Friday, May 27, 2016

Dinner in the Twilight Zone

I recently watched a fascinating and clever, and borderline unwatchable movie. I've been thinking about it more than I expected since watching it... and I can't truly recommend it. That's because a brilliant idea was squandered in a terrible execution.

The movie is Coherence. Four couples take part in a suburban dinner party, on the night that a comet happens to be passing close to the Earth. Everything is proceeding normally until a power outage, which spurs two people in the group to seek help from a single house two blocks up the road that mysteriously still has its power. But the two return with reality-shattering news. The mysterious house is the same house. In it, an identical set of eight people seem to be having an almost identical dinner party in an alternative universe. The group comes to suspect that only one house will survive when the comet passes and this strange phenomenon ends, and they enter a game of brinksmanship against their other selves. But there's even more to their situation than they realize.

Coherence is the brainchild of James Ward Byrkit, the writer behind Rango and a few other films. He wanted to direct for the first time, and wanted to work outside the big Hollywood engine that would make a first time director compromise his vision. So he spent a year hammering out a story that could be filmed in his own house, using a handful of actors he personally knew. He landed on his science fiction, parallel universe premise as a way of making a single house seem like a much larger tableau.

The story itself is instantly fascinating. And it's layered with several clever plot points that would play extraordinarily well on repeat viewings, after you've become aware of information the characters themselves don't yet have as the story unfolds. The lack of a big budget doesn't hurt the story itself in any way; it's the sort of thing you'd wish you'd been clever enough to concoct and film in your own house.

The problem is just about everything else. Let's start with the script, or rather, the fact that there wasn't one. Byrkit wanted a naturalistic feel to his movie, with characters talking over one another and reacting with genuine surprise as the film unfolded. So at the start of each night of filming, he'd give his actors note cards, detailing the information he wanted each character to reveal next. The rest was up to the actors to improvise.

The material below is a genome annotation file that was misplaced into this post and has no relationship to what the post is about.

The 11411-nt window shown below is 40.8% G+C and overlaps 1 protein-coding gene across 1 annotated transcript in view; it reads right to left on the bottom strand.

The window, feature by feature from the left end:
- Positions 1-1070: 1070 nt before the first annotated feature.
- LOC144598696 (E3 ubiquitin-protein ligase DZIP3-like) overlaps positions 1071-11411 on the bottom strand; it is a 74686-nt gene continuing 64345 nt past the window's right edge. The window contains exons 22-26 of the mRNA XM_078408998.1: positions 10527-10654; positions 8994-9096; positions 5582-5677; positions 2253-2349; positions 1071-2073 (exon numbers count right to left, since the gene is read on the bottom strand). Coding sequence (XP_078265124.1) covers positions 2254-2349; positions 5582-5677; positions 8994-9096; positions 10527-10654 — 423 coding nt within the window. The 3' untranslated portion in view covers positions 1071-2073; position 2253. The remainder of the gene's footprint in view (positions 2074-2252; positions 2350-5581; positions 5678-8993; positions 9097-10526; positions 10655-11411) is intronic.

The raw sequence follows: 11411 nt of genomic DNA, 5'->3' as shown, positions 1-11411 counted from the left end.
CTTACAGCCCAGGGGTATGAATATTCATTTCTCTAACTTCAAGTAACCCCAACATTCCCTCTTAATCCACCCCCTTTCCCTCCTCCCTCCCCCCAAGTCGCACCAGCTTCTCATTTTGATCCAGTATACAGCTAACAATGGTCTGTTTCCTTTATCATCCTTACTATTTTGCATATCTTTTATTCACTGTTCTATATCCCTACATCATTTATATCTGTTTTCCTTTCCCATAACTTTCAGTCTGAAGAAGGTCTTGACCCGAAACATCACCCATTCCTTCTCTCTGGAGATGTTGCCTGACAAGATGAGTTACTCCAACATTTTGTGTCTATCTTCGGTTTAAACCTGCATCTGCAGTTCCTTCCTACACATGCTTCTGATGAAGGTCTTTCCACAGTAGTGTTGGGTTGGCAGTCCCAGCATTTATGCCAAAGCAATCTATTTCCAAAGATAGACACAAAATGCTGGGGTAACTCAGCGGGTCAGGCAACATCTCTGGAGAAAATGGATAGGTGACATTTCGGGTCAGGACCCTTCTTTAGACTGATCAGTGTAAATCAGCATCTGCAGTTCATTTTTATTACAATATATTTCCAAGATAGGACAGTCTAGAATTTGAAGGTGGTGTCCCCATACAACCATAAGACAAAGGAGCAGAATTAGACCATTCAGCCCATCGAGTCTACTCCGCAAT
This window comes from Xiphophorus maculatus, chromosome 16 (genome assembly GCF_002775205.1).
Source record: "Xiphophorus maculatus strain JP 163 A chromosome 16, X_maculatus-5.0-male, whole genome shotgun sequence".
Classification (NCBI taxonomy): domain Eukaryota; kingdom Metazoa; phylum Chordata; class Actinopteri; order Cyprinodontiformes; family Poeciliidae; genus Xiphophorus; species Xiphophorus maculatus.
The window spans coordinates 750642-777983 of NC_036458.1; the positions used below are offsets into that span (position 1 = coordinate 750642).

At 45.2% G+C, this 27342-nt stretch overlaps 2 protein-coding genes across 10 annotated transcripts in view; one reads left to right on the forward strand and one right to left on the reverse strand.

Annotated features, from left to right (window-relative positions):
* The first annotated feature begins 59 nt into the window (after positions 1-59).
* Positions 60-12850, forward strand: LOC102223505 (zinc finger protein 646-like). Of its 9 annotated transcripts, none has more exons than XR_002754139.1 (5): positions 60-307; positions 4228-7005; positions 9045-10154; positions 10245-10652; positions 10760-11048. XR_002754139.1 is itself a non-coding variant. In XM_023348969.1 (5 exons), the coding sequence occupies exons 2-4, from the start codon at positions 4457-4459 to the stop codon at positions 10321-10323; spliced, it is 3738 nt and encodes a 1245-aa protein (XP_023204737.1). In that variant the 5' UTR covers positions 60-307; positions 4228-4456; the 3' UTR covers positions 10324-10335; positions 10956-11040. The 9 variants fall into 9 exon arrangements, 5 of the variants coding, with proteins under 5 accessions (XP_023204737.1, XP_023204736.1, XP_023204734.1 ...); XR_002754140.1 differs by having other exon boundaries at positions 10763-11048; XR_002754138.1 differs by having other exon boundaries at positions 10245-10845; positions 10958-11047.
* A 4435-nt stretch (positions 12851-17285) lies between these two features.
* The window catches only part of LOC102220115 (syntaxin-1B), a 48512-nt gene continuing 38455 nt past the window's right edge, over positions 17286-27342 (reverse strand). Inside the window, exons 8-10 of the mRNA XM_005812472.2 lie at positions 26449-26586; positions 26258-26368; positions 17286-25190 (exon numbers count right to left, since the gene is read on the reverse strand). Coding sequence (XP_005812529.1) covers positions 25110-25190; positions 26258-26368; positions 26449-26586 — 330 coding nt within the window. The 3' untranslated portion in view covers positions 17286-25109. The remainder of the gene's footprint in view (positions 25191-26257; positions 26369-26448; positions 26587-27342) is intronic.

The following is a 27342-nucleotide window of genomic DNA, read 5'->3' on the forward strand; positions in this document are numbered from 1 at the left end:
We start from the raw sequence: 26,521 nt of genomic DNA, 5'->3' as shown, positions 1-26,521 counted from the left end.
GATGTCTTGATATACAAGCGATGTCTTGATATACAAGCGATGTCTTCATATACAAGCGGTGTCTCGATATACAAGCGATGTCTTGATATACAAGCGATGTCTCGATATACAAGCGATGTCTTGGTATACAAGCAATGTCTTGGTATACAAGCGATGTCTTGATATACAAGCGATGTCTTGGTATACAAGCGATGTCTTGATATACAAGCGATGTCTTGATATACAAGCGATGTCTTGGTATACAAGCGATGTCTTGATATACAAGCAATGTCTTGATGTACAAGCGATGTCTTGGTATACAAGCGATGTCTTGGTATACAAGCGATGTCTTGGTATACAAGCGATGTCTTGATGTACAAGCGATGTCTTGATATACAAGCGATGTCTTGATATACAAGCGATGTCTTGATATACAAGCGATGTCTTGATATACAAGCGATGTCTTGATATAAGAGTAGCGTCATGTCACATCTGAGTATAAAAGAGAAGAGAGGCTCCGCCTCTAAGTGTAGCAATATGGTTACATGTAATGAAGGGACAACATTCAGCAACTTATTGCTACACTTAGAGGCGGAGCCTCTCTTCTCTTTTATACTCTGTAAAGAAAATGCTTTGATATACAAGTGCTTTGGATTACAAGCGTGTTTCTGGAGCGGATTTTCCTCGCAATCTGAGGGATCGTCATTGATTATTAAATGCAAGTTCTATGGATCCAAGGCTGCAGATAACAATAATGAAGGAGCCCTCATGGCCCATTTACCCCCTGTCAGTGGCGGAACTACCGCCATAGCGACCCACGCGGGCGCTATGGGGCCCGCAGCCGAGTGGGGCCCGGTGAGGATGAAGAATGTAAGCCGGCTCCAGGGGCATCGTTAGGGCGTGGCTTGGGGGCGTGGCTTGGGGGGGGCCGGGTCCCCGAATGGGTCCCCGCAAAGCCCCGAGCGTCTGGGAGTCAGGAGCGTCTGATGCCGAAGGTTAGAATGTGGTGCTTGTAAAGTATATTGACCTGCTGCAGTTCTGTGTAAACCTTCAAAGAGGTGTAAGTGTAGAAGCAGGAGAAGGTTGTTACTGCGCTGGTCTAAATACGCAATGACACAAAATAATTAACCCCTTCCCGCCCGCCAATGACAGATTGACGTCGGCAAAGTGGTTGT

The result doesn't feel natural to me at all. As people talk over one another, it doesn't feel like an actual dinner party, it feels like actors jockeying for more screen time. When plot revelations arrive, they don't come naturally, they drop in with a metaphorical crash because an actor was instructed to shoehorn them in somewhere. This ad hoc approach worked for The Blair Witch Project (though some would argue it didn't) because that story featured only three characters, and in a very simple situation -- lost in the woods. I found it didn't work at all here for more than twice as many characters (and that's just the one house) in a complex plot that involves quantum theory and parallel universes. I mean, imagine a Star Trek episode left to the actors to improvise.

The lack of an actual script also hurts the movie because of its tight shooting schedule. It was filmed in just five nights, meaning each night needed to produce 15-20 minutes of the finished movie. So a lot of the movie feels like it's "the first take, we got it, we gotta keep moving." It's not that the performances are bad, it's that the actor's particular improv for getting in his or her "scripted" information is a bit awkward. Given more time, you'd imagine the actors could have arrived at things more smoothly.

You'll probably recognize many in the cast from "somewhere," though they're all quite far from the A-list. Nicholas Brendon played Xander on Buffy the Vampire Slayer, Elizabeth Gracen was Amanda on Highlander: The Series, and Maury Sterling has appeared in multiple seasons of Homeland. Others in the cast are writers and directors in their own right. But the whiplash turns they often make in this movie feel not like the natural choices of a character, but like the tyranny of the notecards and the need to get certain information on the screen in any form possible.

Coherence has developed a cult following, to a degree that James Ward Byrkit has received some offers to remake his movie with bigger stars and a bigger budget. He's rebuffed them all, which to me is a shame. I want to see the version of this movie (from a parallel universe, let's say!) that actually has scripted dialogue as carefully thought out as the plot itself. The obvious shot here would be to call the movie incoherent. If only it were that, I could forget about. Instead, I keep thinking about the wonderful idea rendered almost unwatchable in the implementation. I give Coherence a D+.

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